Defensive coordinator Ted Roof is the more exciting hire after he helped lead Appalachian State to a No. 21 ranking in scoring defense last season. He led Auburn's national championship 2010 squad on defense and has 19 years of experience at a coordinator level. Roof, who was Duke's head coach from 2004-07, led a 3-4 defense last season, so his transition to West End should be fairly smooth.
2. The quarterback situation
Vanderbilt never got anything going on offense last year because of struggles under center, as graduate transfer Riley Neal underwhelmed with a 57.8 percent completion rate and 6.1 yards per attempt and no one else pushed him for more playing time. Deuce Wallace was a disaster (42.5 percent passing, 3.0 ypa, 0 touchdowns, 4 interceptions), and Mo Hasan looked solid but attempted just 11 passes before a concussion ended his season.
Vanderbilt will have a clean slate this spring. Neal is off to try his luck in the professional ranks, Wallace left the program, and Hasan transferred to USC. Even fourth-stringer Allan Walters entered the transfer portal. It's hard to imagine the position being worse in 2020, but the lack of continuity is another concern.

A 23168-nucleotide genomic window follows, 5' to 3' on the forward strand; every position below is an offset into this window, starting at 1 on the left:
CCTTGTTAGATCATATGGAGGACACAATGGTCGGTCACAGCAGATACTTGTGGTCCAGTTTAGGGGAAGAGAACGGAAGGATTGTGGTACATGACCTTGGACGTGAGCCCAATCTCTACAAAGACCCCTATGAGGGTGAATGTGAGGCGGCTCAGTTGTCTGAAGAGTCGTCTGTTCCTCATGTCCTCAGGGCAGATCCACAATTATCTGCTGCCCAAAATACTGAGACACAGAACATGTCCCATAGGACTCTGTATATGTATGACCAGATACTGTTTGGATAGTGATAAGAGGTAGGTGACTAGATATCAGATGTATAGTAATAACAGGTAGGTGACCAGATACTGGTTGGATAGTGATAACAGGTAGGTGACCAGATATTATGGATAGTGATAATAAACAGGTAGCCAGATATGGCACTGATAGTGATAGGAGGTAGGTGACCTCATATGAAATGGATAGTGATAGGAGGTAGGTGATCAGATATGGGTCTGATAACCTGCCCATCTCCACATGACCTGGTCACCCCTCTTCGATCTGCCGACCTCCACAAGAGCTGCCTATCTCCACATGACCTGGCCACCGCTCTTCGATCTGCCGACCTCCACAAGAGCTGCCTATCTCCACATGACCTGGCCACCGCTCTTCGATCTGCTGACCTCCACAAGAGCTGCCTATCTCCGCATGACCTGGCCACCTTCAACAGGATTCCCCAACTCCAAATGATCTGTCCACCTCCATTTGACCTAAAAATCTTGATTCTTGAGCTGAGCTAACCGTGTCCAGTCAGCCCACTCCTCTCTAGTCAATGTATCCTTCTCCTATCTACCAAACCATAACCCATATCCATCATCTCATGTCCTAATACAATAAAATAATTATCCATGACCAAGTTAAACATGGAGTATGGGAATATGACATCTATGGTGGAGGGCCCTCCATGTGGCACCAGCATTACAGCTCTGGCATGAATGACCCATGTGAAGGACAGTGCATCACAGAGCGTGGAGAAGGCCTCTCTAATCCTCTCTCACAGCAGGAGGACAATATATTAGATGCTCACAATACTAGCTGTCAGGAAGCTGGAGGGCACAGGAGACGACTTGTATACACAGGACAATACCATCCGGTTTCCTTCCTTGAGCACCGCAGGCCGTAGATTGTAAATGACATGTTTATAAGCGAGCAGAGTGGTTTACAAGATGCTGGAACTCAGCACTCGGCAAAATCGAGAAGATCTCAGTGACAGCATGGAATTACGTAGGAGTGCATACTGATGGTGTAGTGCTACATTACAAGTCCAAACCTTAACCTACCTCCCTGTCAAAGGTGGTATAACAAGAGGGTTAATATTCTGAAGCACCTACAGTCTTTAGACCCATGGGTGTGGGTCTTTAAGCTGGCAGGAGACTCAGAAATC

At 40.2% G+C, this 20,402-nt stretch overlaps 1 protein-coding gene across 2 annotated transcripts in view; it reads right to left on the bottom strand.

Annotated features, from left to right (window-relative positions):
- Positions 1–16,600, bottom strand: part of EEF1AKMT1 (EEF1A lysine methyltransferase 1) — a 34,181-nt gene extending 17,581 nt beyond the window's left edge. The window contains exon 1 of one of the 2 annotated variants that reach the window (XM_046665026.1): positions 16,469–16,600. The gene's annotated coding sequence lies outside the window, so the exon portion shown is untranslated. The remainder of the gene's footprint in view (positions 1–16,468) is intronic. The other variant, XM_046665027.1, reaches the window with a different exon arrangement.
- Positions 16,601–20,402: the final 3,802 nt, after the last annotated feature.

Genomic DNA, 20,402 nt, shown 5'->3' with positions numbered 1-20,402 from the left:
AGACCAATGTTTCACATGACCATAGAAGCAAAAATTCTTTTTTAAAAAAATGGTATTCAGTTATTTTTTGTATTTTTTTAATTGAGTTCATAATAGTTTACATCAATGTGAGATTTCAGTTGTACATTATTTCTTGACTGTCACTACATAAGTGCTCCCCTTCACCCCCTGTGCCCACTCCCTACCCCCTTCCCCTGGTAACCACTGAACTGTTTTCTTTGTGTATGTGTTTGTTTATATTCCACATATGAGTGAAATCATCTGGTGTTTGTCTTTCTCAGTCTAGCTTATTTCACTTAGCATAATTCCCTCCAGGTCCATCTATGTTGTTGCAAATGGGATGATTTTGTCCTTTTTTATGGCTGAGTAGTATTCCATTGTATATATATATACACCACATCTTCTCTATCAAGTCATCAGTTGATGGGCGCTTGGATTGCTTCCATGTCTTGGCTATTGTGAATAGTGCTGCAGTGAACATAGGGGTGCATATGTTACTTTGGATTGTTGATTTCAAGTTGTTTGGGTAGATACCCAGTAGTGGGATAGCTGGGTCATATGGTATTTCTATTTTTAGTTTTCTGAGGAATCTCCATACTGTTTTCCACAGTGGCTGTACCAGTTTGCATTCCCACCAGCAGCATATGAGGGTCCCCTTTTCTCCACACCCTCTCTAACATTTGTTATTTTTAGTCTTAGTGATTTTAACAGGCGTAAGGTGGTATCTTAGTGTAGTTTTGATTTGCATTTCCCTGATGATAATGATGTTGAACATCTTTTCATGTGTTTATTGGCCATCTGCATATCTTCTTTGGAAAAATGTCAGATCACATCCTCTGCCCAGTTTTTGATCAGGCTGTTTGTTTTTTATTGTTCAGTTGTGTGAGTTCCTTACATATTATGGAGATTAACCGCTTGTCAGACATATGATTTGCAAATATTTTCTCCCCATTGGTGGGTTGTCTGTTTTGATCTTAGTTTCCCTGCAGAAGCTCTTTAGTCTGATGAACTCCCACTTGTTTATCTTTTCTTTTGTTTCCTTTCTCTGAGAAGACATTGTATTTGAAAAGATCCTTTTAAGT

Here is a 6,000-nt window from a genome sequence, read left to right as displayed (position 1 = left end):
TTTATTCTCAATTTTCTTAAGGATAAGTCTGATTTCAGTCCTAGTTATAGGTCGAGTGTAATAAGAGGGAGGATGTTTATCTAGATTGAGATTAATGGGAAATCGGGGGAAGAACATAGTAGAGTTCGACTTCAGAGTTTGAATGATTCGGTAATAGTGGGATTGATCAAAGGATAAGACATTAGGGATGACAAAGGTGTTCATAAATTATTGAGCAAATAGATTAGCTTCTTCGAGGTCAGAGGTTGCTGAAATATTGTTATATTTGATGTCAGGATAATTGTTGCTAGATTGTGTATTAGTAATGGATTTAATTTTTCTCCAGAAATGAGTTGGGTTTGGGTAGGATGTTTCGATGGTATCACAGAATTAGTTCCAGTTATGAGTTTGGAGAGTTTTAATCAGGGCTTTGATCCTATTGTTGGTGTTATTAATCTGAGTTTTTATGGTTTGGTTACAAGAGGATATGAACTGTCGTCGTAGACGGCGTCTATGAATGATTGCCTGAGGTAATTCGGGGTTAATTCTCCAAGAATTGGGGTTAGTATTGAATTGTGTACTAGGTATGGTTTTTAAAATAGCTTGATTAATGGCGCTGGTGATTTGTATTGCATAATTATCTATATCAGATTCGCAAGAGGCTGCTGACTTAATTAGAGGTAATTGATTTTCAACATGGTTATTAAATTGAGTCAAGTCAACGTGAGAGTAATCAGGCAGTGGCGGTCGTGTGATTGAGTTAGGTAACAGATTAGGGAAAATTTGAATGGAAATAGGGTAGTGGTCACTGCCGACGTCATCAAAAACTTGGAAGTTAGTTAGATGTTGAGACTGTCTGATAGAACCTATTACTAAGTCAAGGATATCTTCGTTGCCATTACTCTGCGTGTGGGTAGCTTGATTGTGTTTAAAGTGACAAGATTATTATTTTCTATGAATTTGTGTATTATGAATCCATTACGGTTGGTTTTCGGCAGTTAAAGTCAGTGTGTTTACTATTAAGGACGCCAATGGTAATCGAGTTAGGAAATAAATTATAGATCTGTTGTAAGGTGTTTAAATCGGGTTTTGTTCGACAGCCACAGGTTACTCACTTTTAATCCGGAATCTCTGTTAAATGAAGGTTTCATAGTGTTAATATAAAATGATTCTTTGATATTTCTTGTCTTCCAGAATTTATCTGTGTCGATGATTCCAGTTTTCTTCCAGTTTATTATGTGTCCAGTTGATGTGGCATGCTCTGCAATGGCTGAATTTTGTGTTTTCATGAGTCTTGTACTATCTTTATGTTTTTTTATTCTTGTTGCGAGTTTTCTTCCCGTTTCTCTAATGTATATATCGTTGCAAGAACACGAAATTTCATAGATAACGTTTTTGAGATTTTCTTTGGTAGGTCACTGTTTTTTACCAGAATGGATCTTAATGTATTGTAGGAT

The Commodores have two scholarship quarterbacks on the roster this spring, headlined by early enrollee Ken Seals, who is the projected starter. He was the nation's 17th-ranked pro-style quarterback by Rivals and a semifinalist for Mr. Texas Football in 2019, but it's a big ask to immediately step in as a starting quarterback in the SEC as a true freshman. Junior college transfer Jeremy Moussa could push him for playing time eventually, but he will be limited in spring practice because of a leg injury he suffered before coming to campus.
3. Replacing key playmakers
Vanderbilt hasn't had a senior class of playmakers like they had last season in a very long time. Between Ke'Shawn Vaughn, Kalija Lipscomb, and Jared Pinkney, the trio combined for 2,399 rushing yards and 2,874 receiving yards with 52 touchdowns over the past two seasons. That production won't be easy to replace.